I’m quite lucky to have a job that I don’t hate. In fact, there are many days that I LOVE what I do. Now don’t get me wrong, as often as not, I’m watching the clock for quitting time, but sometimes I get wrapped up in a project and almost don’t want to leave the office. And I HATE getting up in the morning, but once the coffee kicks in, I usually don’t mind being at work. But Jason wrote a post the other day that got me thinking about other jobs I’ve had and a lot of memories started coming back to me.
My first job was a part time gig in the billing department of a large system of medical clinics. Many of the patients we served were on Medicaid and Medicare. In many ways, it was a very rewarding job because we served people who might otherwise NOT get quality medical care. My days were spent processing payments, answering our switchboard, and filing. One family sticks out in my mind from those days–the mother always had this look on her face like she was being electrocuted–wide eyed and nervous looking, I suspect she was strung out on something most of the time. Her children were loud, poorly groomed, and had never gotten the benefit of positive discipline. But that’s not what makes them memorable. The mother had named each of her children after what she craved most during her pregnancy. Her eldest daughter was LaZonya, her middle child was Koffee, and the baby was named Alka (middle name Hall, naturally). I wonder whatever came of those kids.
Another patient, who had to be well into her seventies, would come in dressed like a Britney Spears back up dancer…short shorts, low cut sleeveless tops. She had the look and demeanor of someone who had lived a very hard life and loved every minute of it. Visible above her left breast were faded tattoos–all men’s names. Her doctor confided in us that the tatoos continued down her torso, and she had proudly told him that it was a list of every man she had slept with. He further reported that, even at her age, the list was getting longer–as there was fresh ink during several of her exams.
One summer during college, I worked as a telemarketer. It was NOT as bad as it sounds, even though most of what I did was call to offer credit cards and long distance service. Whenever we made a “sale” we had to record the confirmation part of the call as we repeated the customer’s information and terms of whatever product they wanted. I was on fire one day–it was right when Caller ID was becoming a big thing, and I routinely racked up a couple dozen sales of a new phone feature package during my shifts. Right in the middle of a recorded confirmation, it turned out that I wasn’t the only thing on fire. I heard a loud “whoosh”, a few screams, and stood up to see a cloud of smoke pouring out of our server room and a sea of people running for the door. I calmly informed my customer that our building was on fire and that I would call him back to complete the order as soon as possible. It turned out to be just a malfunctioning chemical fire-supression system, but my recorded escape from the building (and subsequent call back/sale) was a running joke all summer.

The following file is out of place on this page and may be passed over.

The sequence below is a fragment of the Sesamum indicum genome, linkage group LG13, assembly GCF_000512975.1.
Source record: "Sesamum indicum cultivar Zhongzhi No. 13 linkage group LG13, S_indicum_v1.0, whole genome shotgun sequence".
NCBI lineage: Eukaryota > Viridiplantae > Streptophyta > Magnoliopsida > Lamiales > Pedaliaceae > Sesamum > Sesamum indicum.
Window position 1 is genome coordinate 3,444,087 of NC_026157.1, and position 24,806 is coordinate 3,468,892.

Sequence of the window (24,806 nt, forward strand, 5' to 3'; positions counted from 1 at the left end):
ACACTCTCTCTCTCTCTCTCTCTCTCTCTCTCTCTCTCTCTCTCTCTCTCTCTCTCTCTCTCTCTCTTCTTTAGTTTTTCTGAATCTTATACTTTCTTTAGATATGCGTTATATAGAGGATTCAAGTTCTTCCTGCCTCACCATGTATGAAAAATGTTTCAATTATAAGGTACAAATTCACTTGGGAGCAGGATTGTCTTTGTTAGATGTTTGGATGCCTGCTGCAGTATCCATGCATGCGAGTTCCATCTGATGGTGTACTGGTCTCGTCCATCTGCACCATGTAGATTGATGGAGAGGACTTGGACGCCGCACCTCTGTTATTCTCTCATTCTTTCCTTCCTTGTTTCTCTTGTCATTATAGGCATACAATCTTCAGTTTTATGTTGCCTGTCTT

For two more college summers, I also manned the phones–but as an order-taker for a sporting goods catalog. It was a fun atmosphere, low stress, and very low pay. I often worked the overnight shift, usually with only one other employee. We had been warned that the “Bike Pervert” frequently tormented the night shift, and that we were free to terminate any call that we felt was inappropriate. My overnight coworker was a good little church girl–somewhat sheltered and timid, but with a great sense of humor. And we had many run ins with the Bike Pervert. He would generally begin the call under the auspice of a legitimate order–filling his cart with bike shorts/supplies/etc. before turning lurid. One night, I got a few hang up calls–a sure sign that the bike pervert was calling (he would call until he got a female). My coworker got a call, and after a few minutes, let me know with a wink and a nod that it was indeed the bike pervert. She switched the call to speaker phone so I could listen in.
“What’s the inseam on those shorts?” he asked, “I wanna make sure I don’t hang out the bottom.” Always the professional, my coworker didn’t miss a beat.
“These are our best sellers, sir, so I imagine they must work just fine for most men.”
“But I’m almost nine inches long.” he insisted, clearly trying to get a reaction. She wasn’t giving him one.
“Oh, well, I’m sure you’d find these satisfactory, sir. We sell thousands of pairs a year, and I’ve never heard any complaints about the fit of them.”
“You realize that’s quite a bit bigger than most guys?”
“No, sir, I didn’t.”
He laughed, “Well how big do you think an average man is?”
“Gosh, sir, I don’t have much experience where that’s concerned. But I’d probably say about twelve inches, so you shouldn’t have any problems with these shorts. Now, would you like us to send those out regular or express?”
Click. Dial tone. We died laughing.